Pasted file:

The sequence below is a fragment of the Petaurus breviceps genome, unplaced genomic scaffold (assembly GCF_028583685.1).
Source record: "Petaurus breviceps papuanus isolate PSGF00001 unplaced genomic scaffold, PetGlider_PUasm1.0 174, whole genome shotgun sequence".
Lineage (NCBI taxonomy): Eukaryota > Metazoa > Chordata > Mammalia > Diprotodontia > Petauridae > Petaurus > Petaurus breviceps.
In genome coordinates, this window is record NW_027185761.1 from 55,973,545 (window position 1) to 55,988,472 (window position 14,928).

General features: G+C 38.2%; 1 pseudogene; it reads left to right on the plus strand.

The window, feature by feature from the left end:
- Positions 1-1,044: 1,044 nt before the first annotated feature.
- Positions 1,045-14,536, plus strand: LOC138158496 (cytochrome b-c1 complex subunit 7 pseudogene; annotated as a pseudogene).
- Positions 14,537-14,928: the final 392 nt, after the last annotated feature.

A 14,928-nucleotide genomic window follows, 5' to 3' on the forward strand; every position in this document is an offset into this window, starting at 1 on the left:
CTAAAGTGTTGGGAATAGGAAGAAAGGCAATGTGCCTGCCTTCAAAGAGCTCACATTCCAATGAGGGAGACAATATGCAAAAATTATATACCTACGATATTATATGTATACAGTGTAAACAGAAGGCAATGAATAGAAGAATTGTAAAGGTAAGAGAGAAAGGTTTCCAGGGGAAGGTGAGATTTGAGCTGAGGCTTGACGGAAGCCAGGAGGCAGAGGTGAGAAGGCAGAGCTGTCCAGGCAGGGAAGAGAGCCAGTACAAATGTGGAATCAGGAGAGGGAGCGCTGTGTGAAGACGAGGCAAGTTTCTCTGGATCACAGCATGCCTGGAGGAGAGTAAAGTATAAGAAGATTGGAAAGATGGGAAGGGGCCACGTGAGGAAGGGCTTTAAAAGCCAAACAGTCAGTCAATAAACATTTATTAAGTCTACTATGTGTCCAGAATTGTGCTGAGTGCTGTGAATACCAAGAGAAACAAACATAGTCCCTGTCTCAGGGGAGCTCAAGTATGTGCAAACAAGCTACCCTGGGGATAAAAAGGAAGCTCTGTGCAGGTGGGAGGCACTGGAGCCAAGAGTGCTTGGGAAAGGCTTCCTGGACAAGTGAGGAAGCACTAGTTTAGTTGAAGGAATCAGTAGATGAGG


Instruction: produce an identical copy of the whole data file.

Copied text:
The sequence below is a fragment of the Petaurus breviceps genome, unplaced genomic scaffold (assembly GCF_028583685.1).
Source record: "Petaurus breviceps papuanus isolate PSGF00001 unplaced genomic scaffold, PetGlider_PUasm1.0 174, whole genome shotgun sequence".
Lineage (NCBI taxonomy): Eukaryota > Metazoa > Chordata > Mammalia > Diprotodontia > Petauridae > Petaurus > Petaurus breviceps.
In genome coordinates, this window is record NW_027185761.1 from 55,973,545 (window position 1) to 55,988,472 (window position 14,928).

General features: G+C 38.2%; 1 pseudogene; it reads left to right on the plus strand.

The window, feature by feature from the left end:
- Positions 1-1,044: 1,044 nt before the first annotated feature.
- Positions 1,045-14,536, plus strand: LOC138158496 (cytochrome b-c1 complex subunit 7 pseudogene; annotated as a pseudogene).
- Positions 14,537-14,928: the final 392 nt, after the last annotated feature.

A 14,928-nucleotide genomic window follows, 5' to 3' on the forward strand; every position in this document is an offset into this window, starting at 1 on the left:
CTAAAGTGTTGGGAATAGGAAGAAAGGCAATGTGCCTGCCTTCAAAGAGCTCACATTCCAATGAGGGAGACAATATGCAAAAATTATATACCTACGATATTATATGTATACAGTGTAAACAGAAGGCAATGAATAGAAGAATTGTAAAGGTAAGAGAGAAAGGTTTCCAGGGGAAGGTGAGATTTGAGCTGAGGCTTGACGGAAGCCAGGAGGCAGAGGTGAGAAGGCAGAGCTGTCCAGGCAGGGAAGAGAGCCAGTACAAATGTGGAATCAGGAGAGGGAGCGCTGTGTGAAGACGAGGCAAGTTTCTCTGGATCACAGCATGCCTGGAGGAGAGTAAAGTATAAGAAGATTGGAAAGATGGGAAGGGGCCACGTGAGGAAGGGCTTTAAAAGCCAAACAGTCAGTCAATAAACATTTATTAAGTCTACTATGTGTCCAGAATTGTGCTGAGTGCTGTGAATACCAAGAGAAACAAACATAGTCCCTGTCTCAGGGGAGCTCAAGTATGTGCAAACAAGCTACCCTGGGGATAAAAAGGAAGCTCTGTGCAGGTGGGAGGCACTGGAGCCAAGAGTGCTTGGGAAAGGCTTCCTGGACAAGTGAGGAAGCACTAGTTTAGTTGAAGGAATCAGTAGATGAGG